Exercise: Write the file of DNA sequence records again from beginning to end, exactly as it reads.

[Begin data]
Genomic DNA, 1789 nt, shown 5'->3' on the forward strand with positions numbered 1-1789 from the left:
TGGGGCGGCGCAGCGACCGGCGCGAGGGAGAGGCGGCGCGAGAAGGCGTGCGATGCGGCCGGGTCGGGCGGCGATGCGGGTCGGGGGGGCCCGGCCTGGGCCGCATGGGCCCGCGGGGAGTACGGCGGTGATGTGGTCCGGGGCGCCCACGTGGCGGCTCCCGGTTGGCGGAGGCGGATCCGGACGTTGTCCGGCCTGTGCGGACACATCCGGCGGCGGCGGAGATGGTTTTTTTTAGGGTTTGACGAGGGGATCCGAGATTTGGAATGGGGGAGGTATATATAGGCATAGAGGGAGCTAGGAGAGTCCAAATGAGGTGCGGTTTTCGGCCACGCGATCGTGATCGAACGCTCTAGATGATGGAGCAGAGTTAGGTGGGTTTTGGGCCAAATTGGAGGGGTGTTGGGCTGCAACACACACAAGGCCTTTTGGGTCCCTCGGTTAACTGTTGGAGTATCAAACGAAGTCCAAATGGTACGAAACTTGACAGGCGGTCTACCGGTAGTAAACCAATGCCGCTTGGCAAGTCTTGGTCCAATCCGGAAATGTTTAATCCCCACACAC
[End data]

Genomic DNA, 1789 nt, shown 5'->3' on the forward strand with positions numbered 1-1789 from the left:
TGGGGCGGCGCAGCGACCGGCGCGAGGGAGAGGCGGCGCGAGAAGGCGTGCGATGCGGCCGGGTCGGGCGGCGATGCGGGTCGGGGGGGCCCGGCCTGGGCCGCATGGGCCCGCGGGGAGTACGGCGGTGATGTGGTCCGGGGCGCCCACGTGGCGGCTCCCGGTTGGCGGAGGCGGATCCGGACGTTGTCCGGCCTGTGCGGACACATCCGGCGGCGGCGGAGATGGTTTTTTTTAGGGTTTGACGAGGGGATCCGAGATTTGGAATGGGGGAGGTATATATAGGCATAGAGGGAGCTAGGAGAGTCCAAATGAGGTGCGGTTTTCGGCCACGCGATCGTGATCGAACGCTCTAGATGATGGAGCAGAGTTAGGTGGGTTTTGGGCCAAATTGGAGGGGTGTTGGGCTGCAACACACACAAGGCCTTTTGGGTCCCTCGGTTAACTGTTGGAGTATCAAACGAAGTCCAAATGGTACGAAACTTGACAGGCGGTCTACCGGTAGTAAACCAATGCCGCTTGGCAAGTCTTGGTCCAATCCGGAAATGTTTAATCCCCACACAC